- Follows the rules. Just like when you were a kid on the playground the rules were there for a reason. Waiting in line for the slide taught you patience and courtesy, and being forbidden to flip off the swings kept you from getting your head split open. Your homeowners association has rules too. Make it a point to read them, understand them and follow them because they will teach you your rights and responsibilities as well as keep you safe. The rules can be found in your covenant and by-laws. Can’t find these documents? Request them from your manager.
- Read Communications. Remember when the teacher’s newsletter or a permission slip would get sent home? If you didn’t give it to mom and dad, you would be the only one without something on show-and-tell day, or left behind while you watched the bus drive away to the museum. If you get a notice from your homeowners association manager or Board, don’t ignore it, especially if the notice is about a rule violation, fine, or outstanding assessment. A $10 fine could easily turn into a $100 fine if not dealt with. A notice from the association could also be a good thing, announcing a new beautification project or an event at the clubhouse that you wouldn’t want to miss.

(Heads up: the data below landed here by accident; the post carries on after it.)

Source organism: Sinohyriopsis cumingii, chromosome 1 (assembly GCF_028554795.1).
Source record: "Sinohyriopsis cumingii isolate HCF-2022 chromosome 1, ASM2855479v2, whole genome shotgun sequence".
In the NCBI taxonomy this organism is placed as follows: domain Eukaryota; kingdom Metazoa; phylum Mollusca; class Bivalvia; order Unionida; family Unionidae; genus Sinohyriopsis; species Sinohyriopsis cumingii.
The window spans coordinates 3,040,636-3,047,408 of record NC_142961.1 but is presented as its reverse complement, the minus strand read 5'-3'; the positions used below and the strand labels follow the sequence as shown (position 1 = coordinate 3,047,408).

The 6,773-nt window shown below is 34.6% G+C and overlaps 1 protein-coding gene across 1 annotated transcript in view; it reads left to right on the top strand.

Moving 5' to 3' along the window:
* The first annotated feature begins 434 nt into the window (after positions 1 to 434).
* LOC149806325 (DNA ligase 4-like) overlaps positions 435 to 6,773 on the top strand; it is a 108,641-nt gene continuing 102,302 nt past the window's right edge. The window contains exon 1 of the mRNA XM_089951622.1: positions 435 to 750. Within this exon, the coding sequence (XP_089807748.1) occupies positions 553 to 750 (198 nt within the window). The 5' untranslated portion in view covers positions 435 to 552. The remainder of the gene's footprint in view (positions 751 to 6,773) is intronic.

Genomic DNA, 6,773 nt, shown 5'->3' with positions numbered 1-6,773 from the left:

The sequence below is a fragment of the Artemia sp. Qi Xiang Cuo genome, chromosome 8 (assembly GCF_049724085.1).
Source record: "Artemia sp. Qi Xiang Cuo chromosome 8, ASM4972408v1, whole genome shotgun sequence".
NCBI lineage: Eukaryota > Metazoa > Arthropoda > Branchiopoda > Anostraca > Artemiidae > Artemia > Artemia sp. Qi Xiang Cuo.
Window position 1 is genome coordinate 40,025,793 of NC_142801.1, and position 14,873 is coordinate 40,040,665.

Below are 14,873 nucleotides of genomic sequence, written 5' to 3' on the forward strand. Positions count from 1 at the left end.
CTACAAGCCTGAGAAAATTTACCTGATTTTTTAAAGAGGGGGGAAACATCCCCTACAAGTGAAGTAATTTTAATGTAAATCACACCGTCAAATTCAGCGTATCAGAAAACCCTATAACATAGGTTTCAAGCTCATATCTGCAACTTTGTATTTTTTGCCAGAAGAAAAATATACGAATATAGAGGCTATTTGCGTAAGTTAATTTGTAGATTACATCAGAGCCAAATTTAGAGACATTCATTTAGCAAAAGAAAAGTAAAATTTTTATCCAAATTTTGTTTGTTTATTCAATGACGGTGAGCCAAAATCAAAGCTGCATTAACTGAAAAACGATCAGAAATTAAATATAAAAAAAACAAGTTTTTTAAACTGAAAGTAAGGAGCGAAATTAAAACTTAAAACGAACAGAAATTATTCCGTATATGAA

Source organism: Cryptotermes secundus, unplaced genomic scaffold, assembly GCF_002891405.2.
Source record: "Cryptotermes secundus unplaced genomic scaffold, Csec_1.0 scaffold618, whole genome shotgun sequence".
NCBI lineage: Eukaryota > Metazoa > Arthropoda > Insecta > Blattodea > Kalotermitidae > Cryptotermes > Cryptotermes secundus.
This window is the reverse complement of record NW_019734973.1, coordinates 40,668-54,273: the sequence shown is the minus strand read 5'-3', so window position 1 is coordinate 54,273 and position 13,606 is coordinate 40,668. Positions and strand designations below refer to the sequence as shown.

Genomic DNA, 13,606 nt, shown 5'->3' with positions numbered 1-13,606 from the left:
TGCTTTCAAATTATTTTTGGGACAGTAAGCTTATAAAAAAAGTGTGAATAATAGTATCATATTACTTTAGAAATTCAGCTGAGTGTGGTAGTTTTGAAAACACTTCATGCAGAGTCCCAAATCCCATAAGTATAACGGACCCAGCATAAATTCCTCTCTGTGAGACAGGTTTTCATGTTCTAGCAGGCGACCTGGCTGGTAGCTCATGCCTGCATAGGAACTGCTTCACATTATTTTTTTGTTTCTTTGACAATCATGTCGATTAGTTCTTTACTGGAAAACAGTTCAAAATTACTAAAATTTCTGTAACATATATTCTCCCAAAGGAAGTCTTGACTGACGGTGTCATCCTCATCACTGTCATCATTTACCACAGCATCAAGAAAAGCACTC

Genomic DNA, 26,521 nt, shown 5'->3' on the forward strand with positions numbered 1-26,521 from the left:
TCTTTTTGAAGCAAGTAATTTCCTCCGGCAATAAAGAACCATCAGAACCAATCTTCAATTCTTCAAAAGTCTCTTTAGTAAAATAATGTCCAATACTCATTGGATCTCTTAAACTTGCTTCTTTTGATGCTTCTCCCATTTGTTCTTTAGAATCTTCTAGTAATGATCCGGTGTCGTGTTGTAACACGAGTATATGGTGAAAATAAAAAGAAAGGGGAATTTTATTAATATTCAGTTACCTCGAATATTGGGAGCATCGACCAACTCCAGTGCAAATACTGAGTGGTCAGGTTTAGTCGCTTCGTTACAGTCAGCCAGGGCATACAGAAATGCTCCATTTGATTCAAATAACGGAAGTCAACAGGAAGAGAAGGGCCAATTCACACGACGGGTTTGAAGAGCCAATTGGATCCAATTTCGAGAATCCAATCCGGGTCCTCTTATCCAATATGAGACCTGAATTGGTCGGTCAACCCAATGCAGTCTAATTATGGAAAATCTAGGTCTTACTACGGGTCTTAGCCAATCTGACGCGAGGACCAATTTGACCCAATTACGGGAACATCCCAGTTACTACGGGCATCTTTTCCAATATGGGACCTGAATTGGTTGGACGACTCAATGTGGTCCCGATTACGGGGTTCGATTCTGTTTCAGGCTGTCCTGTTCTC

- Pay HOA fees on time. If you didn’t pay your tuition in college, then you wouldn’t be able to attend class. If you don’t pay your HOA fees, then you can’t live in the community. Just commit to paying your homeowners association fees on time to avoid any grief and remain a respected member of the association. They are there for your benefit, to help keep the community safe and nice to live in.
- Maintain your property. Most of the time you probably had that special pencil you kept sharpened and folders in your Trapper Keeper to keep your papers organized. Your property is just like that. Keep it clean, organized, and make sure you perform proper seasonal maintenance. Not only will it help the curb appeal in your homeowners association, but it’s also something you agreed to in your covenant, and can be found in the governing documents.
- Be Active. Whether you played sports, sang in the choir or were class president, it was important to be active at school to make friends and give you perspective on different kinds of activities. Say hello to your neighbors in the homeowners association or attend movie night at the Clubhouse. Most importantly, participate in the business of your homeowners association by attending a board meeting now and then, volunteering to serve on a committee, and reading meeting minutes and the association newsletter.
If you resolve to follow the 5 simple steps above to help create harmony in your homeowners association, no doubt you’ll receive a gold star on your homeowners association member report card. Okay, there’s probably no report card, but you’ll be a star member.